11 Manual Mistakes And How To Correct Them | E Bike Skills

11 Manual Mistakes And How To Correct Them | E Bike Skills


(upbeat music) – Manualing your e-bike is
definitely pretty impressive, and one of those skills that gonna help you out on
the trails massively, too. But, it’s definitely
a fine art to perfect. And a lot of mistakes
can be made on the way. Today, I’m taking a look on
your common manual mistakes. (electric warbling) (upbeat pop music) Now, one of the biggest
mistake I see a lot of riders when they come into manual, is not doing a bit of suspension preload before they go into that manual position. It doesn’t necessarily
lift the front wheel. What it does, is actually put a lot of energy into the bike suspension when you combine it with our
weight shift down and back up with a little bit of suspension preload, it’s gonna put a lot of
energy into the bike, and that front wheel’s
gonna pop up a lot easier. (steady pop music) So, when it comes to manualing, a lot of people think it’s just about pulling up with your
arms and leaning back. It’s not that. And, if you pull up with just your arms, you’re gonna get a front wheel lift, but it’s gonna drop straight away, so they’re gonna be up for
a very few little moments. When you do the actual pull back, it needs to be from your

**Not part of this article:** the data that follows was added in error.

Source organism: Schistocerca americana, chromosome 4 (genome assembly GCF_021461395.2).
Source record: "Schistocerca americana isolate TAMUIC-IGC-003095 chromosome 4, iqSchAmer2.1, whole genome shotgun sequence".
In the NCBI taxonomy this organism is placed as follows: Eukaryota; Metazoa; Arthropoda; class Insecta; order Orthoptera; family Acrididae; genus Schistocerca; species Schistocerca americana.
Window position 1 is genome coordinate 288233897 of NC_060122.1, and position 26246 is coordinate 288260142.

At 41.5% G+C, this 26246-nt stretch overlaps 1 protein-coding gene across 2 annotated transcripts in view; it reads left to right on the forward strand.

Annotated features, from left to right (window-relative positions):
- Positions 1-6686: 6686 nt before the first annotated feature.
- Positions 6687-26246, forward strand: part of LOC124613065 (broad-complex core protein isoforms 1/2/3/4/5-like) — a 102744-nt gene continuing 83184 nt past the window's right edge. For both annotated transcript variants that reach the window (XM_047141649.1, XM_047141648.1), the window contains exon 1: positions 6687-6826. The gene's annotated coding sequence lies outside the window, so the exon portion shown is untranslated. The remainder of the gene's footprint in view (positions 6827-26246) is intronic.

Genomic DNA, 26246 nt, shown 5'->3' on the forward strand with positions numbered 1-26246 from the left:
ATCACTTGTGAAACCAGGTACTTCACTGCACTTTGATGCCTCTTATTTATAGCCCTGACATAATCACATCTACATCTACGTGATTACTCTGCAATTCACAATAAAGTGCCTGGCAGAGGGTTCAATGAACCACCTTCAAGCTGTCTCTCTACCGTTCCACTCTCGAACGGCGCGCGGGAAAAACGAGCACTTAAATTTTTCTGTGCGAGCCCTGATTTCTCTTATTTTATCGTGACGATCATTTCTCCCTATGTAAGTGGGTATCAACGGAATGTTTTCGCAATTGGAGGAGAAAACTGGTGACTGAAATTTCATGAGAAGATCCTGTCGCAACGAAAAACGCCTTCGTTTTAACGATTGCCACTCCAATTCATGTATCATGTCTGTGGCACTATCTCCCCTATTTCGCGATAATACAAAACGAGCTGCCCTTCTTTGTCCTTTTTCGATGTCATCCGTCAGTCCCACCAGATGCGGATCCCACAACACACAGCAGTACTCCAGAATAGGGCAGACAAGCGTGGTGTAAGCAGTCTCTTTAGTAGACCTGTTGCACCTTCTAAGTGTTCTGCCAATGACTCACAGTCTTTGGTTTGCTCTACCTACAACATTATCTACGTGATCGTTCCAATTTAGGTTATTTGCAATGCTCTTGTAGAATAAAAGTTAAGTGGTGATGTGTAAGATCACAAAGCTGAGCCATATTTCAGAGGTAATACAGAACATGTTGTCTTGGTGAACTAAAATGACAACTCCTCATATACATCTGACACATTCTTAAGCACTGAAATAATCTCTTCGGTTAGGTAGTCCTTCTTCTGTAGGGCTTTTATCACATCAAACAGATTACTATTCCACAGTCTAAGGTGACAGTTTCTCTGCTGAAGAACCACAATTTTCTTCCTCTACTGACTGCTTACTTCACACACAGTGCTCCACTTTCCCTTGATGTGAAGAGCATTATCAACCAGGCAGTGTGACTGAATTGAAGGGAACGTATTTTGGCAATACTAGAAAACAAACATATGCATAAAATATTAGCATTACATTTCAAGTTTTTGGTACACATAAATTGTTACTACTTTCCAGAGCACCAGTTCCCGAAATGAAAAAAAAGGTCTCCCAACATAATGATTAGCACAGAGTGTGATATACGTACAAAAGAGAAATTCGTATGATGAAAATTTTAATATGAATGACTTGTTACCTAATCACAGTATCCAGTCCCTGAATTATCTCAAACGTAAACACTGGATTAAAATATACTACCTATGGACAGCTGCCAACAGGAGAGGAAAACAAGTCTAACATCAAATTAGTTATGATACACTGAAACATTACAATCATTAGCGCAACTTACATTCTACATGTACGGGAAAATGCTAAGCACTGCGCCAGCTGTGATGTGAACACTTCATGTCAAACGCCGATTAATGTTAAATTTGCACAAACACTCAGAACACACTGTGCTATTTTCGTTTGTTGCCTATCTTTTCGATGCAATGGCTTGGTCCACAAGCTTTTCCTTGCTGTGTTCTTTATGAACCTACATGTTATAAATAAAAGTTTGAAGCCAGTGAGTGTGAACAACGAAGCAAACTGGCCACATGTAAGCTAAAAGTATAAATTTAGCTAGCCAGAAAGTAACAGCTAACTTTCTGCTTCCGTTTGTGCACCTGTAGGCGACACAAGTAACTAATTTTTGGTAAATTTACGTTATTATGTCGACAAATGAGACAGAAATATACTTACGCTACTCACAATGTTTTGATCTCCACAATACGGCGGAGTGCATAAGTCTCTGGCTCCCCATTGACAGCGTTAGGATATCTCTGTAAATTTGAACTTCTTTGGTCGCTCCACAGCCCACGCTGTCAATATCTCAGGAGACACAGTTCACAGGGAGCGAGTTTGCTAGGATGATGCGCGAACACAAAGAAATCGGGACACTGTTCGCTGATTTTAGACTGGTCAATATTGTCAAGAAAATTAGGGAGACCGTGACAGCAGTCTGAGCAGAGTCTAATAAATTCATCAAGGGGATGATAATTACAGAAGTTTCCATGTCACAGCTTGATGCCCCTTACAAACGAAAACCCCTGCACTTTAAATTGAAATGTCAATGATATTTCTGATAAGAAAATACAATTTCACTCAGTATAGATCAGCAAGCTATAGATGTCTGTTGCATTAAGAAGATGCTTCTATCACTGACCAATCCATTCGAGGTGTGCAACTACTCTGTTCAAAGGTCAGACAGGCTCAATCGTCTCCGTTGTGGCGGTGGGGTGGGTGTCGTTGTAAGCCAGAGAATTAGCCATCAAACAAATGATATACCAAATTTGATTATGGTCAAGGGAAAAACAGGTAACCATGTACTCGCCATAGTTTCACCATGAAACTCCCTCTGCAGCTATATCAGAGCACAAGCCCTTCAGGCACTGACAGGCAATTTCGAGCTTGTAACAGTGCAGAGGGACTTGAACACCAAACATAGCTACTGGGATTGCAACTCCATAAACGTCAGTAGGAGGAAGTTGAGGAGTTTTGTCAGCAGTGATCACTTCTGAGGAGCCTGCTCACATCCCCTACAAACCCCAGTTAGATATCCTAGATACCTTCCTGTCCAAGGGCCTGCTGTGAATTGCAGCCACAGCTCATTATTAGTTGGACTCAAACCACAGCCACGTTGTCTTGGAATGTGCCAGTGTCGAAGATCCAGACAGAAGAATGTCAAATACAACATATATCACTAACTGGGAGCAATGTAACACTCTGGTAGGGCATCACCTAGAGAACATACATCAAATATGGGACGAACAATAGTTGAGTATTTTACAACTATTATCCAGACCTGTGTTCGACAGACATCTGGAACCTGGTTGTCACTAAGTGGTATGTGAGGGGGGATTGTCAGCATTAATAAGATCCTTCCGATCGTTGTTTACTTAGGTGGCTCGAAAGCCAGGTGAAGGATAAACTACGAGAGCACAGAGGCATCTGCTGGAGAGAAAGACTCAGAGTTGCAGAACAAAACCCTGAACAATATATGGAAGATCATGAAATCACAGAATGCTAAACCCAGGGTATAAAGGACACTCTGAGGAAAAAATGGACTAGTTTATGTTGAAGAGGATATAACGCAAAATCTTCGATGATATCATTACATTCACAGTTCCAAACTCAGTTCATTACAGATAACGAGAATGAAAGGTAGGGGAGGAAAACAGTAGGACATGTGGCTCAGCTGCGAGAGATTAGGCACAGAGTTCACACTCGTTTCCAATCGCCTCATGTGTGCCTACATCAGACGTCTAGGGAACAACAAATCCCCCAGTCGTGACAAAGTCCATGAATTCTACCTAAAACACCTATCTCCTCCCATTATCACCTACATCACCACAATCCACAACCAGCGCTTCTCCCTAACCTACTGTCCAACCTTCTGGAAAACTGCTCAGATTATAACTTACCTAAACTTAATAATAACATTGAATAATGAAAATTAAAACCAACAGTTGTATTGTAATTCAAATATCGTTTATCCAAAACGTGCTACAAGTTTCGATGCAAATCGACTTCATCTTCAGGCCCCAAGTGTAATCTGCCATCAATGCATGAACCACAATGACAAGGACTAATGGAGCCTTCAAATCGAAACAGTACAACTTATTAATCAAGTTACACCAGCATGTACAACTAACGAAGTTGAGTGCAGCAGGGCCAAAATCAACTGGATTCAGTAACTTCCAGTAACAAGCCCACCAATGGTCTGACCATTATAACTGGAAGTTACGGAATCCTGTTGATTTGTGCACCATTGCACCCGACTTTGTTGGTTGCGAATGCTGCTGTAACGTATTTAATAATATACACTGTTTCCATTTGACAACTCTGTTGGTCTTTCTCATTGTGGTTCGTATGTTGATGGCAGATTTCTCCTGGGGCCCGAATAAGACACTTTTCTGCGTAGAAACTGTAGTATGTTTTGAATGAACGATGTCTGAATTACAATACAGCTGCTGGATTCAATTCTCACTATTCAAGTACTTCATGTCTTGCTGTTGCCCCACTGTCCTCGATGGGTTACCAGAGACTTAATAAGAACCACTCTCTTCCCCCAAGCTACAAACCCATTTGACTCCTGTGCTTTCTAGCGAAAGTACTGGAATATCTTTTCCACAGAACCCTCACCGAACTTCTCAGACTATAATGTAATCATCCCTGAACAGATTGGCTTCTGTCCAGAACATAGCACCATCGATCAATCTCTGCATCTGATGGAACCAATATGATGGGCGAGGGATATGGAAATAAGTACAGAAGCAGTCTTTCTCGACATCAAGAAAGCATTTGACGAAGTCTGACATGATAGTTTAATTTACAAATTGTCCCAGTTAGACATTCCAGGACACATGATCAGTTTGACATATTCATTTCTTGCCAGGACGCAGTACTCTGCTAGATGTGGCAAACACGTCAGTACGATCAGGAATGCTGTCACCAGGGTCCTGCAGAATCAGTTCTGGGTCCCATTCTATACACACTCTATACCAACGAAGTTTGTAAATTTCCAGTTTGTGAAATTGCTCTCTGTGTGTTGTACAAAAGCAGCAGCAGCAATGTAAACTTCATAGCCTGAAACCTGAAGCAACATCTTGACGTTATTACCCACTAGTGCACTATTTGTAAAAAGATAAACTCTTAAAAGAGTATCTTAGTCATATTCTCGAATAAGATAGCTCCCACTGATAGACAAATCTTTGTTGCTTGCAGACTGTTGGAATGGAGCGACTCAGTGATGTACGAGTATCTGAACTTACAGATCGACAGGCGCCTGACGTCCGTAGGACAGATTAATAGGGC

wrist to your shoulders, and actually all the way
down your back to your bum. Your bum needs to be the hinge
point in the actual movement. So, make sure you’re not
just pulling with the arms, you’re pulling through with the arms. Pulling that front wheel high,
that hinge in, with your bum, over the back of the bike. So, backing that weight
back, pulling through, not just with your arms, your whole body. (funky pop music) Rear brake modulation is definitely key when it comes to manualing. You need to learn how
to feather this thing. You need to be super light on it, hardly, you’re just literally scrubbing it. If you’re coming into it, and you get to that sweet spot, and you literally grab
a handful of back brake, ’cause you get scared, the front weight’s just
gonna drop straight away. You need to feather it, keep it smooth. (chill, funky music) Okay, weight position is definitely something you need to be thinking about, when it comes to manualing. Literally, the rear axle here, is the pivot point of the bike. If you’ve not got any weight behind that, then the front wheel is never gonna lift. You might get it up for a short while, but an extended manual is
definitely not gonna happen. You need to get some weight, definitely, behind that rear axle path. If you’re all in the